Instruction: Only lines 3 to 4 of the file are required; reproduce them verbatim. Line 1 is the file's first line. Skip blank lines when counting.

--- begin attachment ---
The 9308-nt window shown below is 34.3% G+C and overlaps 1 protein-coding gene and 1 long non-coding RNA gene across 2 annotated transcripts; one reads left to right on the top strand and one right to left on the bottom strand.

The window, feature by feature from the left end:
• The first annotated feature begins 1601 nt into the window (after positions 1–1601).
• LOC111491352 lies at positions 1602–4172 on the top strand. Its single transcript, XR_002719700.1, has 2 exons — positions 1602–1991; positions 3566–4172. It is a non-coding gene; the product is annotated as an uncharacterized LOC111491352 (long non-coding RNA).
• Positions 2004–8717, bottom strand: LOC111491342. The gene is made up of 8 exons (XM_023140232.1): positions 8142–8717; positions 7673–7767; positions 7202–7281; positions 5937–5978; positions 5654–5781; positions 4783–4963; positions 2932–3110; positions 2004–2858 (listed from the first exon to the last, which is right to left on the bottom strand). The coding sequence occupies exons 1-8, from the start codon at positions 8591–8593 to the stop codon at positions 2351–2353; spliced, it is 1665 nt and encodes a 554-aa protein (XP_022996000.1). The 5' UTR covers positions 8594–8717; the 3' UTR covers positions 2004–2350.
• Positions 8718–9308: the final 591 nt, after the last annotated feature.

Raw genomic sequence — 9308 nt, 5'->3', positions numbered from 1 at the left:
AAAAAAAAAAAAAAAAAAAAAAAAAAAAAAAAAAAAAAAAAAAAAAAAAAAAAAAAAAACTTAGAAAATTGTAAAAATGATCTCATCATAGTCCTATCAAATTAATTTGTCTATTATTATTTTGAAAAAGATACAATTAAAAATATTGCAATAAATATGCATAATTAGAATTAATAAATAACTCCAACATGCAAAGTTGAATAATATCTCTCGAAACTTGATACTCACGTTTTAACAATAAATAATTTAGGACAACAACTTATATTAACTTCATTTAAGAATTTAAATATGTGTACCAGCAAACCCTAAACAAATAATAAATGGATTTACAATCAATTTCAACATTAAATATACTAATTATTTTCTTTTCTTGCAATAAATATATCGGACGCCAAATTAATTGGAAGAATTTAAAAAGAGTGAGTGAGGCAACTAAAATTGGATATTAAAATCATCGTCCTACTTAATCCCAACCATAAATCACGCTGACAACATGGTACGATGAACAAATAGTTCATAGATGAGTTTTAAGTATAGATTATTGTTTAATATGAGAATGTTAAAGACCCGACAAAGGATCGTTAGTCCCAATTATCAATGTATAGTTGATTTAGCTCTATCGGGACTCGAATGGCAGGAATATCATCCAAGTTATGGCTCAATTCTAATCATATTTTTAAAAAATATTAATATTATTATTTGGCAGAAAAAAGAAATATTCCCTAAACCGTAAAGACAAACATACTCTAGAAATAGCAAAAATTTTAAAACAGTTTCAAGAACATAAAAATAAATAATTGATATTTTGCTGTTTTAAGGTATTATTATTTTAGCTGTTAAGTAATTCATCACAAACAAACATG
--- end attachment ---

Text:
• The first annotated feature begins 1601 nt into the window (after positions 1–1601).
• LOC111491352 lies at positions 1602–4172 on the top strand. Its single transcript, XR_002719700.1, has 2 exons — positions 1602–1991; positions 3566–4172. It is a non-coding gene; the product is annotated as an uncharacterized LOC111491352 (long non-coding RNA).